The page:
You Don’t Have to be Beyoncé to Experience Havasu Falls

Jul 23, 2019

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If you, like the rest of the universe, have been following all the new, live-action (sort of) “The Lion King” movie hype, you might be familiar with Beyoncé’s music video for the song “Spirit.”

Released on July 16, the video features Yoncé in quite a few visually stunning locations, including a barren, sandy desert and smoky pink salt flats. But one of the most memorable shots from the video takes place in front of a vibrant, blue waterfall — which appears just after the first minute in the music video.

Unlike the animals in the movie, the waterfall featured in the music video is not CGI. The filming for this shot actually took place on location at Havasu Falls in northern Arizona, on the Havasupai Reservation. And yes, the water really does look that blue in real life. The falls have that unmistakable turquoise hue because of sunlight reflecting off the large amount of calcium carbonate in the water, and the striking contrast of the surrounding red rock canyon emphasizes the color.

In order to access the waterfall for the music video, Beyoncé and her team had to obtain special permission from the Havasupai Tribe. The falls were then shut down for several hours as Beyoncé and her daughter, Blue Ivy, were helicoptered in to shoot. Some people weren’t pleased with the shutdown, as paying guests had hiked miles to get to the falls and weren’t able to access them, but according to Lonely Planet, the Havasupai Tribe still held up their end of the agreement.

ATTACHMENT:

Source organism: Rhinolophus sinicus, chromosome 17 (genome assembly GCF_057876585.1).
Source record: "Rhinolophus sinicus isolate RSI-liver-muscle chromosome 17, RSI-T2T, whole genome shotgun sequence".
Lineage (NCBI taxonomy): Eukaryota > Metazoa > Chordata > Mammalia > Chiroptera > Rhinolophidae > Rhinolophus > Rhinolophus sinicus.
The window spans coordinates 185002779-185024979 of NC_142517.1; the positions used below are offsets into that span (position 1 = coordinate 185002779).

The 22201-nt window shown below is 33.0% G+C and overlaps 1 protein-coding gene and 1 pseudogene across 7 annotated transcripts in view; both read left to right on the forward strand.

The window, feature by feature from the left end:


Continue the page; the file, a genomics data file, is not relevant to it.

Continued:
Havasu Falls (photo by Ayvaz Hrutyunyan via Getty Images)
Havasu Falls (Photo by Ayvaz Hrutyunyan / Getty Images)

While Havasu Falls is a pretty sought after destination for tourists, it’s extremely difficult to access. The Havasupai Tribal Council only issues a few hundred permits a day to prevent overcrowding, and these permits are only released once a year, on the morning of Feb. 1. According to TPG’s associate news editor, Brendan Dorsey, permits for the entire year often sell out within the hour.

Permits cost $100 a night on weekdays and $125 a night on weekends, and all stays on the Havasupai Reservation require a three-night minimum stay. So, with such limited availability, there shouldn’t be any Beyoncé fan-related closures occurring in the area — like what happened after Justin Bieber filmed his “I’ll Show You” music video at a popular cliff in Iceland.

Related: Where to Camp, Stay and Play Near the Grand Canyon

Also, because most of us aren’t Beyoncé (unless Beyoncé is reading this right now — in that case, hi, huge fan), it’s important to know that hiking to the Havasu Falls isn’t an easy feat. In addition to limited ticket availability, the 10-mile hike from the Grand Canyon is pretty strenuous. It typically takes between four and five hours getting there, and then another five to six hours going back, with no coverage from the sun the entire way. The campground itself also pretty no-frills. You’ll want to bring all necessary camping supplies, such as a lightweight tent, food and plenty of water.

Travelers can also opt to use pack mules or go all Beyoncé and helicopter to the Falls. More information on that (and how to book) can be found on the Havasu Falls official website.

The Havasu Falls and the surrounding creek and land are sacred to the Havasupai Tribe, and travelers who are lucky enough to score a permit should be mindful of this when visiting. Alcohol is strictly prohibited, as are drones. Visitors must also be extremely careful about staying on the designated trail, and offenses such as rock climbing, diving off the falls and removing rocks or plants are punishable with fines and expulsion from the site.

Featured image by Brandon Mutari via Getty Images.

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